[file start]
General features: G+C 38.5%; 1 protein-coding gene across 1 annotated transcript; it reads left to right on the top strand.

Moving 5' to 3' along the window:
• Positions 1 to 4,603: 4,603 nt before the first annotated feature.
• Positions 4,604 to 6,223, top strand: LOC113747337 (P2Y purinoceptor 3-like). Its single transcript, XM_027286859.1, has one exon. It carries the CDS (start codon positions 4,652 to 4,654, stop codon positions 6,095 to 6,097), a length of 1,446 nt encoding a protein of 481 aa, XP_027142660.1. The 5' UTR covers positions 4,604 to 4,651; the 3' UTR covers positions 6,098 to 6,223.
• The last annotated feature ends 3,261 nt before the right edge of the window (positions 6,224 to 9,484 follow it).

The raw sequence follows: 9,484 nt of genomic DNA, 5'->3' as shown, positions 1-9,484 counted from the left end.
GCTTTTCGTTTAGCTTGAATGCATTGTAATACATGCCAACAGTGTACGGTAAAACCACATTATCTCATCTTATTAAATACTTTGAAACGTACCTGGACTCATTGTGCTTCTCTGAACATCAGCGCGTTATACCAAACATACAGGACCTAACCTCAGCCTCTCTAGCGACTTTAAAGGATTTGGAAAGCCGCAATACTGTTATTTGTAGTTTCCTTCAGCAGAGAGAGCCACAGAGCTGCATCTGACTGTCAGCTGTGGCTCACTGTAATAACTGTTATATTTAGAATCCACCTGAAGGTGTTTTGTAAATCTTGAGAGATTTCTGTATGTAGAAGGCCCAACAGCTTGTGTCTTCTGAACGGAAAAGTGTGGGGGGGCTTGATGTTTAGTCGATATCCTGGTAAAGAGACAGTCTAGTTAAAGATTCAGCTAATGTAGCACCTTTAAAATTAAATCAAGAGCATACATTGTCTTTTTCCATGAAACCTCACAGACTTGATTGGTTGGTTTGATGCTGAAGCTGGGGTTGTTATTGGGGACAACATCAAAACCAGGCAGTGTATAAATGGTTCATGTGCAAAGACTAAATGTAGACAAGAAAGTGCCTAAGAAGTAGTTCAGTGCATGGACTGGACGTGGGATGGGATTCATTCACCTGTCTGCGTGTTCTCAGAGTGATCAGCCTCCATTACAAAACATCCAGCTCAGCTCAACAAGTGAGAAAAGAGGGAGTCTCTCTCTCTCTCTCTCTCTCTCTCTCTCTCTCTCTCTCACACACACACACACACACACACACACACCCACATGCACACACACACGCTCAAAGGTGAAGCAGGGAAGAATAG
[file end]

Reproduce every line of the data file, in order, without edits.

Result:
General features: G+C 38.5%; 1 protein-coding gene across 1 annotated transcript; it reads left to right on the top strand.

Moving 5' to 3' along the window:
• Positions 1 to 4,603: 4,603 nt before the first annotated feature.
• Positions 4,604 to 6,223, top strand: LOC113747337 (P2Y purinoceptor 3-like). Its single transcript, XM_027286859.1, has one exon. It carries the CDS (start codon positions 4,652 to 4,654, stop codon positions 6,095 to 6,097), a length of 1,446 nt encoding a protein of 481 aa, XP_027142660.1. The 5' UTR covers positions 4,604 to 4,651; the 3' UTR covers positions 6,098 to 6,223.
• The last annotated feature ends 3,261 nt before the right edge of the window (positions 6,224 to 9,484 follow it).

The raw sequence follows: 9,484 nt of genomic DNA, 5'->3' as shown, positions 1-9,484 counted from the left end.
GCTTTTCGTTTAGCTTGAATGCATTGTAATACATGCCAACAGTGTACGGTAAAACCACATTATCTCATCTTATTAAATACTTTGAAACGTACCTGGACTCATTGTGCTTCTCTGAACATCAGCGCGTTATACCAAACATACAGGACCTAACCTCAGCCTCTCTAGCGACTTTAAAGGATTTGGAAAGCCGCAATACTGTTATTTGTAGTTTCCTTCAGCAGAGAGAGCCACAGAGCTGCATCTGACTGTCAGCTGTGGCTCACTGTAATAACTGTTATATTTAGAATCCACCTGAAGGTGTTTTGTAAATCTTGAGAGATTTCTGTATGTAGAAGGCCCAACAGCTTGTGTCTTCTGAACGGAAAAGTGTGGGGGGGCTTGATGTTTAGTCGATATCCTGGTAAAGAGACAGTCTAGTTAAAGATTCAGCTAATGTAGCACCTTTAAAATTAAATCAAGAGCATACATTGTCTTTTTCCATGAAACCTCACAGACTTGATTGGTTGGTTTGATGCTGAAGCTGGGGTTGTTATTGGGGACAACATCAAAACCAGGCAGTGTATAAATGGTTCATGTGCAAAGACTAAATGTAGACAAGAAAGTGCCTAAGAAGTAGTTCAGTGCATGGACTGGACGTGGGATGGGATTCATTCACCTGTCTGCGTGTTCTCAGAGTGATCAGCCTCCATTACAAAACATCCAGCTCAGCTCAACAAGTGAGAAAAGAGGGAGTCTCTCTCTCTCTCTCTCTCTCTCTCTCTCTCTCTCTCTCACACACACACACACACACACACACACACCCACATGCACACACACACGCTCAAAGGTGAAGCAGGGAAGAATAG